Soft computing for qualitative and quantitative seismic object and reservoir property prediction. Part 3: Evolutionary computing and other aspects of soft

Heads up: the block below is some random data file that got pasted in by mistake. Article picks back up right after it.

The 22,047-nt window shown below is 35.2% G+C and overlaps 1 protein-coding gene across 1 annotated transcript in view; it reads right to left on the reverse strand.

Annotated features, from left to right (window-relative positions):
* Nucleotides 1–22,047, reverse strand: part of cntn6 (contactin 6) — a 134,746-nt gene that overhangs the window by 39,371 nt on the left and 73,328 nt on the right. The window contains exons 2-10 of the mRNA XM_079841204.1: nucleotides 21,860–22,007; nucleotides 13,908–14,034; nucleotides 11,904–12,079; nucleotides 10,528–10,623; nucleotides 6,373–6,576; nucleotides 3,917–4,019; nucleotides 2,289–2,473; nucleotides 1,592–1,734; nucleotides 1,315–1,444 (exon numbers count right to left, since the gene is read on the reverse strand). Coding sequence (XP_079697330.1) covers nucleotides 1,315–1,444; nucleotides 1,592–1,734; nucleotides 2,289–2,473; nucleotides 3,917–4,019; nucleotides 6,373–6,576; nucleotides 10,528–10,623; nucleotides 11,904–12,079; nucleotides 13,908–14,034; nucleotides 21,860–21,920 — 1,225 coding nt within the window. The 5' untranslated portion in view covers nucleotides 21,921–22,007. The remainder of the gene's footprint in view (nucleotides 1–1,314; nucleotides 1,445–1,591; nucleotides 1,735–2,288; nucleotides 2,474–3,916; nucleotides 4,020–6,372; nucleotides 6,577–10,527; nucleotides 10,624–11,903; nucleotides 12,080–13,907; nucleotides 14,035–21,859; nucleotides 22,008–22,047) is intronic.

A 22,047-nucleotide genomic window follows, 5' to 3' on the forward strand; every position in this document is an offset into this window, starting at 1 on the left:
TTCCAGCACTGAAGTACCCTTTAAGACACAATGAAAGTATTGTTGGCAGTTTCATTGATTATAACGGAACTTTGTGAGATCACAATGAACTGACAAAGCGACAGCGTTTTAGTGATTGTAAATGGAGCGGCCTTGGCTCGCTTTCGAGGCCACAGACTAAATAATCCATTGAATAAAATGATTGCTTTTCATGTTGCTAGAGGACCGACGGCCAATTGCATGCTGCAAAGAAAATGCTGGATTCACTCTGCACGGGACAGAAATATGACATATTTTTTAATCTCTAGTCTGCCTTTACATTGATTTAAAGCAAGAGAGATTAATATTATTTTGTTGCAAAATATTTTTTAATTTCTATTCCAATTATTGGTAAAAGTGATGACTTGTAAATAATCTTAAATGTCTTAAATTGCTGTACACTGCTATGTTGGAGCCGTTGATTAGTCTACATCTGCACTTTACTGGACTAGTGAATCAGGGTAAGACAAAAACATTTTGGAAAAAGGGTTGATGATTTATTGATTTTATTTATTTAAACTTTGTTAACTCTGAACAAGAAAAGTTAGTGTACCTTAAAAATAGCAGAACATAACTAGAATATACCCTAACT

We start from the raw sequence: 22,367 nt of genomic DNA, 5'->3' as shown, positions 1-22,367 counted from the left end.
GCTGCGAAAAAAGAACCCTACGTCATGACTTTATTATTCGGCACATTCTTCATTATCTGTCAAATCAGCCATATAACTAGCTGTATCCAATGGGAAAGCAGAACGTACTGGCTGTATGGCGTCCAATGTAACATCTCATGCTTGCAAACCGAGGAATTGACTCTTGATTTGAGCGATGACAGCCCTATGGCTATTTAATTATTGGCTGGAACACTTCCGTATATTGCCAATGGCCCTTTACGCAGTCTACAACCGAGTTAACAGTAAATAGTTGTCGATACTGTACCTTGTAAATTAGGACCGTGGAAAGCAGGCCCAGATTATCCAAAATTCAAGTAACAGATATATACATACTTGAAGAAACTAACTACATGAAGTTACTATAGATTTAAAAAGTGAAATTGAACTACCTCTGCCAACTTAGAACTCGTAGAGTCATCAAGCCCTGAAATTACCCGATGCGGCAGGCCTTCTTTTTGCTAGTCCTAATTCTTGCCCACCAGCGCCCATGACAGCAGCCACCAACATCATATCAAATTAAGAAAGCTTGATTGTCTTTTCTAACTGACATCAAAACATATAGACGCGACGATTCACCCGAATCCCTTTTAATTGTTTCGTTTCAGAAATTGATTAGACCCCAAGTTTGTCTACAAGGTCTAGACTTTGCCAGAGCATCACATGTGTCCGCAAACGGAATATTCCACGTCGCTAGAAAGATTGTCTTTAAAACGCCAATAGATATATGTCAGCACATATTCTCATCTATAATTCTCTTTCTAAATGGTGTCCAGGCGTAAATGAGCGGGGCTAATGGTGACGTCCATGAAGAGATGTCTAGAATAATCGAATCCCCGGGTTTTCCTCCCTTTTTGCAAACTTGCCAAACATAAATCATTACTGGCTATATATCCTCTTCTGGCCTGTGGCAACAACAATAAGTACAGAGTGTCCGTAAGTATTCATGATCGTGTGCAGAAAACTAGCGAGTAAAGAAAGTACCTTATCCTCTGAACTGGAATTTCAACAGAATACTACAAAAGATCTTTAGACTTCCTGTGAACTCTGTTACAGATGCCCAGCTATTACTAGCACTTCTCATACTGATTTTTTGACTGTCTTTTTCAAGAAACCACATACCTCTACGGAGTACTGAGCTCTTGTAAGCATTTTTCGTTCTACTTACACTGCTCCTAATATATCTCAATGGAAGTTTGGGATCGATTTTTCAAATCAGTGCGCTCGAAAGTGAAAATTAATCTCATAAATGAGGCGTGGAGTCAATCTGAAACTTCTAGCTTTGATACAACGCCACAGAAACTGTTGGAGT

This is the third part of the series of review papers on soft computing applications in the petroleum industry. In this paper we will focus on evolutionary computing, with related topics such GA (genetic algorithms), genetic engineering, genome, DNA, artificial life and emergence intelligence. We will begin with a brief overview of evolutionary computing technology. We will also give an overview of GA in exploration and production (E&P). We will then highlight some recent applications of genetic algorithms in various aspects of hydrocarbon E&P. These include applications in production optimization, reservoir characterization, and permeability prediction. We will also propose a framework for the more effective use of GA (Genome) as well as likely applications of ‘complexity theory’ in seismic exploration. Introduction Evolutionary computing techniques cover a large spectrum of related technologies. Among them are: GA, genetic engineering, genome, DNA and emergence intelligence. These technologies are already having a profound impact on many areas. Most notably, human genome has already found practical applications in life sciences (e.g. medicine and pharmaceutical industry). Figure 1, from the US Department of Energy’s human genome initiative shows the link between DNA and life. Some of these methods have been used on their own or in conjunction with other soft computing methods in many aspects of geosciences and hydrocarbon exploration and production problems. Most GA algorithms have been used as a means of efficient optimization. They also have been used to discover and extract knowledge or rules, especially when a large body of information has to be searched. Limited applications have used genome or DNA type concepts to categorize rock formations, recognize seismic patterns or describe the sedimentation process. These are the most promising application of evolutionary computing for hydrocarbon exploration. The rest of this introductory section gives an overview of evolutionary computing. It also gives an overview of some of these methods in the petroleum industry. The rest of the paper highlights some recent applications in E&P, and provides a brief description of complexity theory which is expected to have many applications in exploration.